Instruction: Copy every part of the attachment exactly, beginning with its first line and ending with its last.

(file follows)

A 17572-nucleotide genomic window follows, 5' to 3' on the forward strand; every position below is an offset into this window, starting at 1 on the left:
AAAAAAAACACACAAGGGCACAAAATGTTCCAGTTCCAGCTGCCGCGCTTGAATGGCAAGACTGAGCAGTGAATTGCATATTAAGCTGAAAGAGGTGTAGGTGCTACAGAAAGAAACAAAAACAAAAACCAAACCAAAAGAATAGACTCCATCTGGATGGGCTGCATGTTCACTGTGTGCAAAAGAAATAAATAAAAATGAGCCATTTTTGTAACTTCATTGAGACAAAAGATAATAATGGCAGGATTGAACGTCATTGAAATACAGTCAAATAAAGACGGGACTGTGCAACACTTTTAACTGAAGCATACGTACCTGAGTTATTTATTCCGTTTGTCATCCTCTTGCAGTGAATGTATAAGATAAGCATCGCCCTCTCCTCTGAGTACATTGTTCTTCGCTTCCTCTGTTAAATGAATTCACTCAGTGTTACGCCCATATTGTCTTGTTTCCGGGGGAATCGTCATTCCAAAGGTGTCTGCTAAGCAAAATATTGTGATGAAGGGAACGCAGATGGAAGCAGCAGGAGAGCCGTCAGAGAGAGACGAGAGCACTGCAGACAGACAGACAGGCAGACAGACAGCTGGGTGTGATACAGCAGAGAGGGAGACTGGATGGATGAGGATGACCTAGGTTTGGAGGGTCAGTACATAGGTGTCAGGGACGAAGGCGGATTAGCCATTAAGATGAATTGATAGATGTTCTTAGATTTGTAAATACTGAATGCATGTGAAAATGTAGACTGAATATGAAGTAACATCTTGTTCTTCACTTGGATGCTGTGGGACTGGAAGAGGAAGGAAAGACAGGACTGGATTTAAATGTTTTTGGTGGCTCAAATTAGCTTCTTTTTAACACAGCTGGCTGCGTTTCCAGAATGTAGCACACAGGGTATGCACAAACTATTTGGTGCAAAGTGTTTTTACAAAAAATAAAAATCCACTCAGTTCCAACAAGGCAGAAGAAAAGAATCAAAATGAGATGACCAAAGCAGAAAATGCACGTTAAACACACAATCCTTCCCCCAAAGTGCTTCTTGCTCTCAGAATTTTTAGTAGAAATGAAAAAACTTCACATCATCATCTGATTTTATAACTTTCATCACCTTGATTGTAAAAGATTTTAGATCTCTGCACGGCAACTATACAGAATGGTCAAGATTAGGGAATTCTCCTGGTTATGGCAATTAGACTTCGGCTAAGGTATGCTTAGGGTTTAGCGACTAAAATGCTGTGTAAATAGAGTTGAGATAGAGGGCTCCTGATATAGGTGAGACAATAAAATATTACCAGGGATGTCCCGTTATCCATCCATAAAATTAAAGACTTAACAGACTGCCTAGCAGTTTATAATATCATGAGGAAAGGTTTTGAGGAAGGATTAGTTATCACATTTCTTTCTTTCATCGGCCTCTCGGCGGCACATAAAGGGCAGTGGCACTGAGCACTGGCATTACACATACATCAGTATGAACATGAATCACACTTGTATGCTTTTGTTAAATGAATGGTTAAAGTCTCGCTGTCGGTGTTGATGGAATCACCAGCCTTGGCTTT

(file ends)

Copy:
A 17572-nucleotide genomic window follows, 5' to 3' on the forward strand; every position below is an offset into this window, starting at 1 on the left:
AAAAAAAACACACAAGGGCACAAAATGTTCCAGTTCCAGCTGCCGCGCTTGAATGGCAAGACTGAGCAGTGAATTGCATATTAAGCTGAAAGAGGTGTAGGTGCTACAGAAAGAAACAAAAACAAAAACCAAACCAAAAGAATAGACTCCATCTGGATGGGCTGCATGTTCACTGTGTGCAAAAGAAATAAATAAAAATGAGCCATTTTTGTAACTTCATTGAGACAAAAGATAATAATGGCAGGATTGAACGTCATTGAAATACAGTCAAATAAAGACGGGACTGTGCAACACTTTTAACTGAAGCATACGTACCTGAGTTATTTATTCCGTTTGTCATCCTCTTGCAGTGAATGTATAAGATAAGCATCGCCCTCTCCTCTGAGTACATTGTTCTTCGCTTCCTCTGTTAAATGAATTCACTCAGTGTTACGCCCATATTGTCTTGTTTCCGGGGGAATCGTCATTCCAAAGGTGTCTGCTAAGCAAAATATTGTGATGAAGGGAACGCAGATGGAAGCAGCAGGAGAGCCGTCAGAGAGAGACGAGAGCACTGCAGACAGACAGACAGGCAGACAGACAGCTGGGTGTGATACAGCAGAGAGGGAGACTGGATGGATGAGGATGACCTAGGTTTGGAGGGTCAGTACATAGGTGTCAGGGACGAAGGCGGATTAGCCATTAAGATGAATTGATAGATGTTCTTAGATTTGTAAATACTGAATGCATGTGAAAATGTAGACTGAATATGAAGTAACATCTTGTTCTTCACTTGGATGCTGTGGGACTGGAAGAGGAAGGAAAGACAGGACTGGATTTAAATGTTTTTGGTGGCTCAAATTAGCTTCTTTTTAACACAGCTGGCTGCGTTTCCAGAATGTAGCACACAGGGTATGCACAAACTATTTGGTGCAAAGTGTTTTTACAAAAAATAAAAATCCACTCAGTTCCAACAAGGCAGAAGAAAAGAATCAAAATGAGATGACCAAAGCAGAAAATGCACGTTAAACACACAATCCTTCCCCCAAAGTGCTTCTTGCTCTCAGAATTTTTAGTAGAAATGAAAAAACTTCACATCATCATCTGATTTTATAACTTTCATCACCTTGATTGTAAAAGATTTTAGATCTCTGCACGGCAACTATACAGAATGGTCAAGATTAGGGAATTCTCCTGGTTATGGCAATTAGACTTCGGCTAAGGTATGCTTAGGGTTTAGCGACTAAAATGCTGTGTAAATAGAGTTGAGATAGAGGGCTCCTGATATAGGTGAGACAATAAAATATTACCAGGGATGTCCCGTTATCCATCCATAAAATTAAAGACTTAACAGACTGCCTAGCAGTTTATAATATCATGAGGAAAGGTTTTGAGGAAGGATTAGTTATCACATTTCTTTCTTTCATCGGCCTCTCGGCGGCACATAAAGGGCAGTGGCACTGAGCACTGGCATTACACATACATCAGTATGAACATGAATCACACTTGTATGCTTTTGTTAAATGAATGGTTAAAGTCTCGCTGTCGGTGTTGATGGAATCACCAGCCTTGGCTTT